When you create a new application in WPF all text will be displayed using the default font of your operating system. If you’re running Vista the default font will be ‘Segoe UI’, if you’re running on XP I expect it will be Tahoma.
Where does the Default Font come from?
There are two main controls which display text in WPF; the TextElement and TextBlock. Both of these controls have a FontFamily property which is backed by a FontFamilyProperty DependencyProperty. We’ll start by looking at the FontFamilyProperty on the TextElement class and how that gets it’s default value.
public static readonly DependencyProperty FontFamilyProperty = DependencyProperty.RegisterAttached( "FontFamily", typeof(FontFamily), typeof(TextElement), new FrameworkPropertyMetadata( SystemFonts.MessageFontFamily, ... Lots of options ... new ValidateValueCallback(IsValidFontFamily));
The default value of a DependencyProperty is taken from the Property Metadata supplied when it is registered. In this case the TextElement is being given the default value of SystemFonts.MessageFontFamily which I assume WPF is reading from the host operating system.
The TextBlock is slightly different, it uses the FontFamily property for the same purpose as the TextElement so instead of declaring a new DependencyProperty it just reuses the existing one from the TextElement.
public static readonly DependencyProperty FontFamilyProperty = TextElement.FontFamilyProperty.AddOwner(typeof(TextBlock));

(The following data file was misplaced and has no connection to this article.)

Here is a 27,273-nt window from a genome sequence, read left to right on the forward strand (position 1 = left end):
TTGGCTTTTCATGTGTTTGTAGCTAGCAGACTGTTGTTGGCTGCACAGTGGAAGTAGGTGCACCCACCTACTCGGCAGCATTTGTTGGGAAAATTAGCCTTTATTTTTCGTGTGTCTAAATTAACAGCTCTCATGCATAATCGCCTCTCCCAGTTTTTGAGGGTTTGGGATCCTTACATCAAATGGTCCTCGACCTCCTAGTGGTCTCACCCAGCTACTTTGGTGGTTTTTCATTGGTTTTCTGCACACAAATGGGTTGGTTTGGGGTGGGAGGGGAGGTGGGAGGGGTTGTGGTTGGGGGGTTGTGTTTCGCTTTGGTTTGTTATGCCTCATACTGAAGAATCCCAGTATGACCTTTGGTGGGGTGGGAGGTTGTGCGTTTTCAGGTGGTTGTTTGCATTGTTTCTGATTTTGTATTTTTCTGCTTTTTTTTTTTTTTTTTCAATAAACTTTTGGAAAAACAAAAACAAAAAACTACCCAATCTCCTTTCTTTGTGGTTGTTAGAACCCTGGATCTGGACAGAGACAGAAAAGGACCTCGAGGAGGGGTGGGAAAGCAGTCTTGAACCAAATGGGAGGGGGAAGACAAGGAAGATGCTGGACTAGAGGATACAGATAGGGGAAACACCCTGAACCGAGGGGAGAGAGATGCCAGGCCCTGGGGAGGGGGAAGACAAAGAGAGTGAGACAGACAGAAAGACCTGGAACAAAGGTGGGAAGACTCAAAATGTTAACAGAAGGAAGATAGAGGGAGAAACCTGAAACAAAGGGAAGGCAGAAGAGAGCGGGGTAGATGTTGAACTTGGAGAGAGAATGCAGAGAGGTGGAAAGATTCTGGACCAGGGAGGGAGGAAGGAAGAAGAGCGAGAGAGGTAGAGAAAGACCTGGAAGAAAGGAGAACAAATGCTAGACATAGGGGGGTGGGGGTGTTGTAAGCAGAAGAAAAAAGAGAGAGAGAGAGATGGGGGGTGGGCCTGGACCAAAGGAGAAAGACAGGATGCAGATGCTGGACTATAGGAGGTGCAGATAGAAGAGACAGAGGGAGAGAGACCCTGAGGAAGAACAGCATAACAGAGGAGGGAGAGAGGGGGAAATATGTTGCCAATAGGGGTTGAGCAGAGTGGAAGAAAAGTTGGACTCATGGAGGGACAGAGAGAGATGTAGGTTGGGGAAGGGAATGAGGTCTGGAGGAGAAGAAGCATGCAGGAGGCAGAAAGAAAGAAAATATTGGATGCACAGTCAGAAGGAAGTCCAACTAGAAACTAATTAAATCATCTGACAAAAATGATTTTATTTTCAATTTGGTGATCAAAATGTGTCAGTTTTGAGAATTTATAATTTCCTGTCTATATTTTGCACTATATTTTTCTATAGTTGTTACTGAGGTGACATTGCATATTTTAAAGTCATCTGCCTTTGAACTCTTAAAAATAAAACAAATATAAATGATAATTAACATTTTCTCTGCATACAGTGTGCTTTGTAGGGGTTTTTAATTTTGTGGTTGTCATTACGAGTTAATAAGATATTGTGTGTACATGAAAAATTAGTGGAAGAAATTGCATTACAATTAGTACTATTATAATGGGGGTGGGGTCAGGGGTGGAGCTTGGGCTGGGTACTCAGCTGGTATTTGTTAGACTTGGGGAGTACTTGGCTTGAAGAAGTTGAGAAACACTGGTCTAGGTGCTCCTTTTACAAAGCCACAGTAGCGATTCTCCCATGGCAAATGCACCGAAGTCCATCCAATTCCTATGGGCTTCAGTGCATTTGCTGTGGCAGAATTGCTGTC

This essentially copies the DependencyProperty which was registered on the TextElement and takes the defaults as well as it’s other associated metadata along with it.
Changing the Default Font
The value of a DependencyProperty is determined by a large number of different factors which are evaluated in an order of precedence. At the very bottom is the default value given to the DependencyProperty when it was registered, this is ideally what we would like to change. We are able to specify new PropertyMetadata using the OverrideMetadata method of a DependencyProperty, my first concern with this method is that we would lose the values specified by the framework for the options but this method is clever enough to merge in the new metadata to what was supplied previously. Using the code below we can specify new defaults for the FontFamily of the TextElement and TextBlock controls ensuring that all Text displayed in our application will now use everyone’s favourite font.
TextElement.FontFamilyProperty.OverrideMetadata( typeof(TextElement), new FrameworkPropertyMetadata( new FontFamily("Comic Sans MS"))); TextBlock.FontFamilyProperty.OverrideMetadata( typeof(TextBlock), new FrameworkPropertyMetadata( new FontFamily("Comic Sans MS")));
Limitations of this Technique
In the above image you’ll see that we’ve successfully change the font on the text blocks, labels and buttons. Unfortunately the font inside the TextBox remains unchanged, this is due to it receiving it’s FontFamily property from it’s base class Control. Control adds itself as an Owner of the TextElement FontFamilyProperty but specifies it’s own metadata which we are then unable to override. In this case our only option is to specify a value for the property higher up the DependencyProperty evaluation chain, for example by creating a implicit style for the Control type.